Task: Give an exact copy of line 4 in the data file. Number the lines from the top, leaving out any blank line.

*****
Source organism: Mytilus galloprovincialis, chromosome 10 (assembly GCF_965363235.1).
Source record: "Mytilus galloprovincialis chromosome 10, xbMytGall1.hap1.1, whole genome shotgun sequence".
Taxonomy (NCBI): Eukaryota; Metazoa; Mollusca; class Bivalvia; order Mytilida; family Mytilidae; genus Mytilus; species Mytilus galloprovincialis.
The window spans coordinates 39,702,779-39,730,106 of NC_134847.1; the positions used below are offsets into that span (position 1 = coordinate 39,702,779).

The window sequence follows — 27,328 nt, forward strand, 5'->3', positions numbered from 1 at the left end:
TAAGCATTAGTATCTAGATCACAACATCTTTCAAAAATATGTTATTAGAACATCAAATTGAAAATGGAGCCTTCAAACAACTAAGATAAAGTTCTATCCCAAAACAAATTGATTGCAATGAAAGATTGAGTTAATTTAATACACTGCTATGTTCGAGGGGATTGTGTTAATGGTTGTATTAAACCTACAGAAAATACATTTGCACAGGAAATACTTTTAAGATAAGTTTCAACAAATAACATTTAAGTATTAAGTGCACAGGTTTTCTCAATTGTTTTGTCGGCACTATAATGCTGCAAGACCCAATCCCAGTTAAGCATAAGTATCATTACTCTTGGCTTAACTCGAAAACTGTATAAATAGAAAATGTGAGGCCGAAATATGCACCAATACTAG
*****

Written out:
The window spans coordinates 39,702,779-39,730,106 of NC_134847.1; the positions used below are offsets into that span (position 1 = coordinate 39,702,779).